NHS Celebrate LGBT History

Publish Date: 02/02/2011

On 1st February to mark LGB&T History Month 2011, NHS North West launched a timeline to celebrate the involvement of LGBT people in health and health care through the ages.

it was recently announced that the LGBT Timeline is shortlisted under the ‘best internal communications campaign’ category of the Public Services Communications Awards 2011: http://www.how-do-psca.co.uk/content/information/Shortlist

Two videos, one to promote the LGBT History Timeline and another for the BME History Timeline, are now available in British Sign Language.

LGBT Timeline BSL video | BME Timeline BSL video

The NHS LGBT timeline is a partner to 2008's BME history timeline, and was produced in partnership with the Lesbian & Gay Foundation (LGF) and the Trans Resource & Empowerment Centre (TREC).

See the LGBT timeline online now!

The timeline celebrates the history and achievements of LGB&T people, and the development of a vibrant and active community in the North West.

The exhibition which is currently touring the North West will soon be made available as a booklet and a PDF document, so that individuals and organisations can share the work and use it as an inspiration to encourage recognition of LGBT contributions.

Taking the format of various exhibition panels, the physical exhibition takes the viewer on a journey from Ancient Greece, and investigates Native American and Medieval British attitudes towards homosexuality and trans issues, right through to modern day challenges and achievements.

Many key figures are celebrated in the timeline which covers the following periods in detail:

19th Century - The early exploration of ideas around homosexuality mean that transgender issues were not seen as anything to do with gender and therefore not recognised.

Early 20th Century - A more enlightened discussion aims to move away form criminalisation and towards more understanding of diverse sexual orientation and gender recognition.

1930s - Homosexuality is still largely seen as an illness and the first 'sex change' is documented in the British press.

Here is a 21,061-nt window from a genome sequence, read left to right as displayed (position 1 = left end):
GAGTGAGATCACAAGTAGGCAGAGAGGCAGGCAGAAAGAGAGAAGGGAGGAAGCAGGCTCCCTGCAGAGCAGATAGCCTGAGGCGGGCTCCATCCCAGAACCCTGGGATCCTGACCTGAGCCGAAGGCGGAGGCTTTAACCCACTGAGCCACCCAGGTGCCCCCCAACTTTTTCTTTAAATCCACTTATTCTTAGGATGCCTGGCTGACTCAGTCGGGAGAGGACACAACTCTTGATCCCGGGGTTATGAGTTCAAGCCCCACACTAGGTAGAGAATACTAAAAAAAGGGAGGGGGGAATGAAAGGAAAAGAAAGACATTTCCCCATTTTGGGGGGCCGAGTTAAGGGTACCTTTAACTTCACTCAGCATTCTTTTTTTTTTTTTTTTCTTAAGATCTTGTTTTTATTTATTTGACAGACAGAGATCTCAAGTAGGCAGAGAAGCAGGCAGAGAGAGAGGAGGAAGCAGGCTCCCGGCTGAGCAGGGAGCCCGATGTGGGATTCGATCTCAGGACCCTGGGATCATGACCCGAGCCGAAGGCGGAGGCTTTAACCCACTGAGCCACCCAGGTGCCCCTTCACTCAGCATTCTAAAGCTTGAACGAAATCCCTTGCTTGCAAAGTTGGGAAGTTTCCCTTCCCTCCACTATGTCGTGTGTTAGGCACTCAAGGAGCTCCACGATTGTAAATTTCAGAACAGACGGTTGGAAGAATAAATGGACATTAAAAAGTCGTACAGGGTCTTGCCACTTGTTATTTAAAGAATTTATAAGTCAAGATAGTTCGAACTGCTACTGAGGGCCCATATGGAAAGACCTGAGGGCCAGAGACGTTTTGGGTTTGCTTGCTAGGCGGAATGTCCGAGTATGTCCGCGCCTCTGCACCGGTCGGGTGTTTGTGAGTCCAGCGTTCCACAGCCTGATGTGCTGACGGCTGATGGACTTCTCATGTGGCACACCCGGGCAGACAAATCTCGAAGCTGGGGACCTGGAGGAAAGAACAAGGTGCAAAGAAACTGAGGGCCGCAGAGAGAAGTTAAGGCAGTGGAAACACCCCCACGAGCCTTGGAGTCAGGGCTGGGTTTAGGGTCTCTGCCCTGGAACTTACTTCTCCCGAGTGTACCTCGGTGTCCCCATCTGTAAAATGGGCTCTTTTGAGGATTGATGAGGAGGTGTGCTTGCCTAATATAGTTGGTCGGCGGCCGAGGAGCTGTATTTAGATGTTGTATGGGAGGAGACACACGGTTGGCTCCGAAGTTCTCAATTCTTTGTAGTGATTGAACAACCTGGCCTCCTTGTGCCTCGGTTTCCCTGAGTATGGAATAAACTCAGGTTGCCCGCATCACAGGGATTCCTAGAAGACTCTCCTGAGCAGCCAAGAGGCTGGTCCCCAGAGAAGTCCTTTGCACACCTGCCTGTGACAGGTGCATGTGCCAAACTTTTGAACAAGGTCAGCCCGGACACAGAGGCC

1940s - Persecution by the Nazi's includes using medieval experiments to try and cure homosexuality.

1950s - Transexuality gains a higher profile in the media and the first serious movements towards legalising homosexuality begin.

1960s - The eventual legalisation of (male) homosexuality means that although no longer a crime, public opinion remains largely hostile. Gender reassignment becomes more accessible and transexuality is recognised independently.

1970s - Gay liberation sees the first gay prides take place and more information on trans issues becomes available

1980s - Dominated by AIDS, LGB issues become linked to the problems of understanding and fighting the virus and attitudes towards it.

1990s - The LGBT community begins to organise itself and take the lead on providing support and services.

2000s - Ground breaking legislation means that more equal rights become available for LGBT People.

2010s - The Equality Act brings together 40 years of equality legislation but mental and sexual health issues disproportionately affect our communities.

At the launch event of the LGBT Timeline, Shahnaz Ali, NHS North West Associate Director of Equality and Diversity said that it was important to acknowledge LGBT contributions, particularly those that have contributed to healthcare over the years, which have been immense.

Christine Burns MBE who works in Equality & Diversity within the NHS served as an advisor on the project and and is also a patron of LGBT History Month. Christine drew attention to the fact that history gives hope as to how we can make progress for LGBT people. "Knowing our histories might just make life a bit easier for our communities to have role models and assure our place in organisations like the NHS." She said.

Paul Martin Chief Executive of LGF paid tribute to the Equality and Diversity team at NHS North West for their groundbreaking work and highlighted that significant changes within healthcare are currently taking place, and projects which recognise LGBT contributions give an important opportunity to see how much has been achieved and help us to look forward to what remains to be achieved for the future.

The LGBT timeline is being made available to share as a celebration of LGB&T history. For more on where it can be shown, please contact Heather Williams by calling 0845 3 303030 or email heather.williams@lgf.org.uk